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While some may say they work out primarily for performance, virtually anyone who hits the gym does so, at least in part, to improve their appearance. The great thing is that little tweaks here and there can make dramatic improvements in your physique. Apply some of these aesthetic workout tips, and you’ll enhance your shape in no time.
One of the main goals of any aesthetic workout is to reduce bodyfat, as a leaner body is going to always be a better-looking body. While getting your diet in check is generally considered the most effective for fat loss, adding a solid dose of cardio to your workout will help hasten the process.
Many trainees think that you should either only do HIIT (high intensity interval training) or long, slow cardio to shed unwanted bodyweight. The benefit of the former is that it doesn’t take as long, and it’s become widely recognized that the body continues to burn calories for several hours after your workout is over. However, a growing concern with HIIT according to a 2006 paper in the Journal of Sports Sciences, is that the post-workout calorie burn might not be as high as everyone originally thought.
At the same time, you still see some trainees who espouse primarily long, slow aerobic cardio to burn calories. They like to cite that not only has it been proven in the lab to work, but has been the primary fat loss choice of bodybuilders for as long as anyone can remember. The obvious problem is that it can take several hours per week to burn enough calories to make a real difference.
A “best of both worlds” approach would be to mix the two. Pick your favorite cardio activity, do an easy warmup, then 5-10 minutes of hard intervals (say 30 seconds on, 30 seconds off). After that, follow up with another 20-30 minutes of easy aerobic cardio. Doing this 2-3x per week can get you the fat loss benefits of both sides, while making up for both of their shortcomings.
Most trainees (especially the guys) who try to improve arm development have a tendency to focus primarily on the biceps. The problem with this is that the triceps actually make up 60% of the upper arm as there are two biceps muscles, but three triceps muscles. If building bigger “guns” is going to be part of your aesthetic workout, be sure to do as much triceps work as biceps work, if not a little bit more.
Keeping the upper arm theme going, while full, thick biceps look good, a biceps with a defined “peak” looks even better. This is why including any curl variation in which your palms face each other in your aesthetic workout is a good idea. These curls target the outside head of the biceps called the brachialis, and it’s this muscle that “bunches” together when you contract your upper arm to create that “peak” on top. Hammer curls for 3-4 sets of 12-15 reps are a good choice.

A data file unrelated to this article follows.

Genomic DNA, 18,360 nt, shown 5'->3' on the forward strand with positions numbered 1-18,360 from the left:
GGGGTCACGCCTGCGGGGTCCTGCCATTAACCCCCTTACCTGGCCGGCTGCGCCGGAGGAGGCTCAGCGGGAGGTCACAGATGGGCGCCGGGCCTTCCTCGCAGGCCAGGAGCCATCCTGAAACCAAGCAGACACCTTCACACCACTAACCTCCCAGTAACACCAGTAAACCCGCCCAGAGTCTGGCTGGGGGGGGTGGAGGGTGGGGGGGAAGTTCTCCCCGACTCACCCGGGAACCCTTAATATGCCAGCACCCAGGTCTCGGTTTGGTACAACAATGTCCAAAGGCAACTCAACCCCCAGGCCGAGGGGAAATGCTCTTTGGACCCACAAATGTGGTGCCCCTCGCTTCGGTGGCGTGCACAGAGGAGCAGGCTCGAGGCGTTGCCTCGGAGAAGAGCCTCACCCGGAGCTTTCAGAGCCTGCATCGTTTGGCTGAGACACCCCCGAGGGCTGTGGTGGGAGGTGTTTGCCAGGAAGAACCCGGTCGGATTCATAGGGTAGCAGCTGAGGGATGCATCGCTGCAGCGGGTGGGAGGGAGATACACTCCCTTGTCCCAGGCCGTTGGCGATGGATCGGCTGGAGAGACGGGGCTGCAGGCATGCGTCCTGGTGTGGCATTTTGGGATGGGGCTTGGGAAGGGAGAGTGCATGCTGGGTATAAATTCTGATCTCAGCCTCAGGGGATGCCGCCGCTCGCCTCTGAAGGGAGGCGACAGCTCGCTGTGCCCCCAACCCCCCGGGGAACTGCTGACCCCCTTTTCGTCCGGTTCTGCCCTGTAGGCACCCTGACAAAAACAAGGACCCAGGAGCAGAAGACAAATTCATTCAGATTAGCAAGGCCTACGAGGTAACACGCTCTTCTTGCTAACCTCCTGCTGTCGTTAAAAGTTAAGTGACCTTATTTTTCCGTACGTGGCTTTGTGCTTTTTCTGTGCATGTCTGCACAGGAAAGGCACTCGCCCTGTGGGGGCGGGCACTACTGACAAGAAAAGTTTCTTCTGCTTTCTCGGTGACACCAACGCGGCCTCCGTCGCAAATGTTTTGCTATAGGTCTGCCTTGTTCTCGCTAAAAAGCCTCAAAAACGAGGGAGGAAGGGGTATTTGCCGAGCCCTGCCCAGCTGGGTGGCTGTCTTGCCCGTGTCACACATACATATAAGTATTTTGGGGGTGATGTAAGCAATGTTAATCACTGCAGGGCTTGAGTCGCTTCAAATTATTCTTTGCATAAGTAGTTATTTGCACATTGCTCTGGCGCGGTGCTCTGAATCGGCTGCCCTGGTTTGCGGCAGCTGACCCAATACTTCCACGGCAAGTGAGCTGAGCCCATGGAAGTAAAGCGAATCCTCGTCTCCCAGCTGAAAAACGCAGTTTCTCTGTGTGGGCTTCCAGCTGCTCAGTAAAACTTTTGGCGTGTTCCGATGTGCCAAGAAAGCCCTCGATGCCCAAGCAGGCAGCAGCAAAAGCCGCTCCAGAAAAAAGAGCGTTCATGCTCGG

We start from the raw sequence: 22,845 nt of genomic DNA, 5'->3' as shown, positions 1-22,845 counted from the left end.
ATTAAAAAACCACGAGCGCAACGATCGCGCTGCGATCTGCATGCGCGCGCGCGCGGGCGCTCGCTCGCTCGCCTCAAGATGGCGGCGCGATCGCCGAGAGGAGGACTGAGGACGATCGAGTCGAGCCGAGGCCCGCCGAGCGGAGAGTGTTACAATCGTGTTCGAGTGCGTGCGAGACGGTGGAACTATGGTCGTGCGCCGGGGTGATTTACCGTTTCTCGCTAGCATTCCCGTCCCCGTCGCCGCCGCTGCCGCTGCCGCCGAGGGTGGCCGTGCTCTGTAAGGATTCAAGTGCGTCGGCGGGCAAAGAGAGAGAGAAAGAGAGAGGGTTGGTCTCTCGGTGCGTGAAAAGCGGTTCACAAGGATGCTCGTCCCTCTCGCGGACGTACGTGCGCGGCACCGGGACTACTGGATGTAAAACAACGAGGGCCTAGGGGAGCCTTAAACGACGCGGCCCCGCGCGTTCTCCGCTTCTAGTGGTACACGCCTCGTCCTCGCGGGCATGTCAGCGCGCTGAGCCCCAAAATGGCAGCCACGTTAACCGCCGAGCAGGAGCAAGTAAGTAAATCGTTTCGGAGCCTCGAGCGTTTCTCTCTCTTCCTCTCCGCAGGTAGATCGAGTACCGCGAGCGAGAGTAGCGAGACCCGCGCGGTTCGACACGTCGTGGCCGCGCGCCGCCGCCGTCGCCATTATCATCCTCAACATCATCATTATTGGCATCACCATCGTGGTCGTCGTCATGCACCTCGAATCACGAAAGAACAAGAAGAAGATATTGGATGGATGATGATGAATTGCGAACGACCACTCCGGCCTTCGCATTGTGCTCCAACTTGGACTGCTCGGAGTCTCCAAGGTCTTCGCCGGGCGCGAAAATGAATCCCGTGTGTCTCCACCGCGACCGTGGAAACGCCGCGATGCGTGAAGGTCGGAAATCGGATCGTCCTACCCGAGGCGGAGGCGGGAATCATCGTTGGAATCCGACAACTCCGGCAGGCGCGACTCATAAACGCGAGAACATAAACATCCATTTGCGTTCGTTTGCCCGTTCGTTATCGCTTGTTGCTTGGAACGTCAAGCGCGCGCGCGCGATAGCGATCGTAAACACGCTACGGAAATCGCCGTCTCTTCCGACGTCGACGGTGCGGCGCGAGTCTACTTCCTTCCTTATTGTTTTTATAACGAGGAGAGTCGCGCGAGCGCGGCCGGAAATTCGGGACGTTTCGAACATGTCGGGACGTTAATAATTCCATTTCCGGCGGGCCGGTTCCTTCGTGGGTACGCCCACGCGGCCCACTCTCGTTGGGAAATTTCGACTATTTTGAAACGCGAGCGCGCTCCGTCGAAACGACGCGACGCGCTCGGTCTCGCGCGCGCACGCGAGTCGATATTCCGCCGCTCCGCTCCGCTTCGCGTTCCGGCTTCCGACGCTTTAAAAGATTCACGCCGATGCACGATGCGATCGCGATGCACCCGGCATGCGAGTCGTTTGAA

Too often trainees center their leg workouts around squats, leg presses, leg extensions, and hamstring work. This is fine, but a well-rounded aesthetic workout would also include direct movements for both the glutes and calves. Including hip thrusts for 3-4 heavy sets of 8-10 and standing calf raises for 3-4 sets of 15-20 reps would benefit both men and women who want to improve overall lower body development.
One tip you can apply to almost any area of your aesthetic workout is to slow your rep cadence down to better stimulate the muscle. It’s common to see trainees use weight that’s too heavy, do their reps fast and sloppy, or even simply just “go through the motions”. None of these will contribute to better muscular development. Instead, they’ll just waste your time and possibly get you injured.
Instead, lower the weight, and perform your reps in a slower, more controlled manner. You don’t have to necessarily count a prescribed number up and/or down, but one to two seconds in each direction should fit the bill. This will be slow enough to ensure proper muscle fiber stimulation, but still be fast enough that you’ll be able to use adequate weight, thus not short-changing any strength gains.
These times might seem fairly minor, and that’s really the point. You don’t have to overhaul your entire aesthetic workout in order to get better results. Instead, placing attention in a few key areas can dramatically improve your physique results with minimal additional effort and/or time.